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Women in Sports

Women's sports in the United States are becoming more popular every year. More and more women are succeeding as excellent athletes. I'm Shirley Griffith. And I'm Doug Johnson. Women in sports is our report today on the VOA Special English program, THIS IS AMERICA.

Photographs of women taking part in sports events hang on the walls of the Arts and Industries Building in Washington, DC. The female athletes pictured in this Smithsonian Institution exhibit are all ages, from young children to old women. They represent a number of races and ethnic groups. Some have physical problems that would have kept them out of athletics in the past.

The women are swimming or skating. They are playing baseball, raising heavy weights or running races. Others are preparing for competition. Or they are resting after their games. They look intense, extremely happy or full of regret.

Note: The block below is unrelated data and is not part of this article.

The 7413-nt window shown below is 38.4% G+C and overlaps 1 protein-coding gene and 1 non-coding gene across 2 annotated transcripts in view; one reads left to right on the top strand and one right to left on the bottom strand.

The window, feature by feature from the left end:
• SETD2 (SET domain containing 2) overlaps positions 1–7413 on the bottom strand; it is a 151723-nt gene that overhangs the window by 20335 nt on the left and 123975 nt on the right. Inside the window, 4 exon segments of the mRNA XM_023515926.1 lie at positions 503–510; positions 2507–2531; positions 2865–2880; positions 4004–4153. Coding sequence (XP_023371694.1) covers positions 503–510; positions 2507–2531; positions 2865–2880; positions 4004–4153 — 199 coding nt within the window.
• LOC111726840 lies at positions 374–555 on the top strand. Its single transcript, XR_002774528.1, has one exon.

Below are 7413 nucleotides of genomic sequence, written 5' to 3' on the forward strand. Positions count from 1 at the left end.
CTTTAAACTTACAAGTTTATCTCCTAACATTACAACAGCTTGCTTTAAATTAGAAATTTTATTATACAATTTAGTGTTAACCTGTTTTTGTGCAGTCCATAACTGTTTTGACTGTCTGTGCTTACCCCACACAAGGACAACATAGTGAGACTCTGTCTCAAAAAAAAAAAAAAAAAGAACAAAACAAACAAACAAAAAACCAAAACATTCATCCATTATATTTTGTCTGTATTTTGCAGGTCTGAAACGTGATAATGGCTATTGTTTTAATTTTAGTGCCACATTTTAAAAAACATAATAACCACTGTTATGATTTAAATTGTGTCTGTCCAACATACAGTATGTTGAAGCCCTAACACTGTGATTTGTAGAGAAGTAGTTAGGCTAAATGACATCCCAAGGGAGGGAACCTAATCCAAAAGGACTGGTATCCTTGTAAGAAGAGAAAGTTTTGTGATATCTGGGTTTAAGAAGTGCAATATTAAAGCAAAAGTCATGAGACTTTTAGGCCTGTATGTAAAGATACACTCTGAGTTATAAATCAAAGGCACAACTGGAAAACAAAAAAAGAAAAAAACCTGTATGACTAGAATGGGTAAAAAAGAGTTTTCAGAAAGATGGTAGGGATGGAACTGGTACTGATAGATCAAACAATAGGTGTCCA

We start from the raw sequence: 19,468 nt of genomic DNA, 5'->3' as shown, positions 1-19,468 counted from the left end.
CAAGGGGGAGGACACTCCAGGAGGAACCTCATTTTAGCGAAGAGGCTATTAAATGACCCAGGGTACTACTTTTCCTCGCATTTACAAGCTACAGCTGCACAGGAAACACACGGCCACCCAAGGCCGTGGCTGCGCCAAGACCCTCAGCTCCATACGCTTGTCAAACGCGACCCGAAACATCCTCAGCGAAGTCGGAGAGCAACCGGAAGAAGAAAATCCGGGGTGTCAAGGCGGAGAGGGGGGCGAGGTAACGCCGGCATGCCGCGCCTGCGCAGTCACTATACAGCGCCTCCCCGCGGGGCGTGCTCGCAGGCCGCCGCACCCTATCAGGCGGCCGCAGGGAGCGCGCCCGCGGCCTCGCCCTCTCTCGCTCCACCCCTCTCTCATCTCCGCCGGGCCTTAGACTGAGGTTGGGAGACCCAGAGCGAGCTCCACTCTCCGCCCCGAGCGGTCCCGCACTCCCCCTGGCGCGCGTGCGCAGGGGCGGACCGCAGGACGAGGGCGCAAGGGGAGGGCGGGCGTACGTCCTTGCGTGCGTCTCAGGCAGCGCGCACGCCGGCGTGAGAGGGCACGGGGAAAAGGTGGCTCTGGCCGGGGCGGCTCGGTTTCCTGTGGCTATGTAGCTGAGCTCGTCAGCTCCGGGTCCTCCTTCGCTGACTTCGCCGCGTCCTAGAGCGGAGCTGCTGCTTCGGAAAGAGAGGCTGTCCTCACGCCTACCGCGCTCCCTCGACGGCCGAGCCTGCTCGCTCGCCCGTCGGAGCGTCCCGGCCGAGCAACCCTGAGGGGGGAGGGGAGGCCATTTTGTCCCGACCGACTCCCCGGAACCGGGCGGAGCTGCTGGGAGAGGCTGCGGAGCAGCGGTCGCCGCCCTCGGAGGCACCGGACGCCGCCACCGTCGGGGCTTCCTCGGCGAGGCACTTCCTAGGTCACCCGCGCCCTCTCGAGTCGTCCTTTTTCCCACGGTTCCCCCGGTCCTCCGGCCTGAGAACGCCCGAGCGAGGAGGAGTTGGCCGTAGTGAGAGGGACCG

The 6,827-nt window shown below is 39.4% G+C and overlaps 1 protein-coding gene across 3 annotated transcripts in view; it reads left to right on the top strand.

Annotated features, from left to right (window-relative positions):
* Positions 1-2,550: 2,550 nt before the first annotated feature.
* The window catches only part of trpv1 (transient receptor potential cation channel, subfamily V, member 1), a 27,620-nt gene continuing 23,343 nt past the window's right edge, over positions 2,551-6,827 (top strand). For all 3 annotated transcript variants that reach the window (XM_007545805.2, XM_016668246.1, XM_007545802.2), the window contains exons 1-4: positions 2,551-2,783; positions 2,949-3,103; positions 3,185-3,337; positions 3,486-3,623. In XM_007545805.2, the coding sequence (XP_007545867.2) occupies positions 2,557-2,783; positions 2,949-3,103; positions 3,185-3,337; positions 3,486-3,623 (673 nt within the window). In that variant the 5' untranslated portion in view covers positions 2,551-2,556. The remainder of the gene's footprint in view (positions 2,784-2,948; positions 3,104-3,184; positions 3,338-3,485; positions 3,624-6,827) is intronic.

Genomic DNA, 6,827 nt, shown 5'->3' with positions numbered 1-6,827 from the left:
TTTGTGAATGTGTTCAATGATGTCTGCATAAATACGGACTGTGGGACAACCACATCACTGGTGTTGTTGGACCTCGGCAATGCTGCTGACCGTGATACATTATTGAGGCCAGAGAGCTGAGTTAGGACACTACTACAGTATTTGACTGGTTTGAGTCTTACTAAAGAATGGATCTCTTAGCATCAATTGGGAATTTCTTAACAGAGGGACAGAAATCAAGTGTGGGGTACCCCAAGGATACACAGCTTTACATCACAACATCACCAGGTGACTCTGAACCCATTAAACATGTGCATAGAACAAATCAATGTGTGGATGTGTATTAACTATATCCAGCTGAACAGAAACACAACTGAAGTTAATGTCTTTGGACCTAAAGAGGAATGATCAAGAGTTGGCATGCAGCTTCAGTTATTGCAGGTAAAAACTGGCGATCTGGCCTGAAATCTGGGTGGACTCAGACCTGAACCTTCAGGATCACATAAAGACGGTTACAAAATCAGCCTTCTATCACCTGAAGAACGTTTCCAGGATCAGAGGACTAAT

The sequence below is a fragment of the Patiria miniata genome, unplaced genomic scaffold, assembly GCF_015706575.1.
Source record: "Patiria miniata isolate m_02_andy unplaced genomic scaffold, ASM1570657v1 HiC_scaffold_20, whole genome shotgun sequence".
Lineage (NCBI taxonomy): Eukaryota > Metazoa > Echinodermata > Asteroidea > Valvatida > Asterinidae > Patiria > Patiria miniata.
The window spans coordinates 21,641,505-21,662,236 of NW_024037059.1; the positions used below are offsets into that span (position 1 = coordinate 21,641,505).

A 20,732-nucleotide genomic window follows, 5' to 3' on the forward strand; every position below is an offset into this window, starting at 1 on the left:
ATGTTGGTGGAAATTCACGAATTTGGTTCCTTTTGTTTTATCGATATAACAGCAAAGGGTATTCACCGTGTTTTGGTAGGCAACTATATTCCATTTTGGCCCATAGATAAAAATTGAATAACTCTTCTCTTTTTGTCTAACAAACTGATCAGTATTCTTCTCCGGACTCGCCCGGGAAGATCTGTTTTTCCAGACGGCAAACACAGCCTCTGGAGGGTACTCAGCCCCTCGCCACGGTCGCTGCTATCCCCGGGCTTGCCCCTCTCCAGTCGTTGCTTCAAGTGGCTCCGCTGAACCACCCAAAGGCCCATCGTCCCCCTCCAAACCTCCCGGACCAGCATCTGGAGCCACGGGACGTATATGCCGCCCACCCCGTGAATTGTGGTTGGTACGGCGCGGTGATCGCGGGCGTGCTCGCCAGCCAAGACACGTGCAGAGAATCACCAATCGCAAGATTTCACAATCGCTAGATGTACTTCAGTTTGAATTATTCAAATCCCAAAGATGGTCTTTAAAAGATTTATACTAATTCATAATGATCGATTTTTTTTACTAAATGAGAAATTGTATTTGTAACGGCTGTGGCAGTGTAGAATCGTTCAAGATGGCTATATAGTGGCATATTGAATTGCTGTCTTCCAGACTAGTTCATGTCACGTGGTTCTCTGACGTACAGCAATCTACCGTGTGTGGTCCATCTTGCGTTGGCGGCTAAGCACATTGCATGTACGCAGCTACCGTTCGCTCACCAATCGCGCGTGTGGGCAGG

The exhibit is called "Game Face: What Does a Female Athlete Look Like?" It will be shown in Washington through the end of this year. Then the exhibit will move to Salt Lake City, Utah for the Olympic games next year. Then the exhibit will be shown in nineteen other American cities. Photographer and museum expert Geoffrey Biddle and sportswriter Jane Gottesman organized the exhibit.

Ms. Gottesman began writing about sports for a San Francisco newspaper in the early Nineteen-Nineties. During that time she noted that only a few pictures of women athletes appeared in the media. So she asked photographers what a female athlete looks like. They answered with the pictures shown in the exhibit. The photos are divided into time periods with names that sound like sports commands: "Get Ready." "Action." "Finish."

Visitors say they will remember some of the pictures for a long time. For example, weight-lifter Cheryl Haworth is shown standing on a road lined by leafy trees. She has raised a log over her head. But she makes holding this huge piece of wood look easy. Ms. Haworth won a medal in weight lifting at the Two-Thousand Olympics.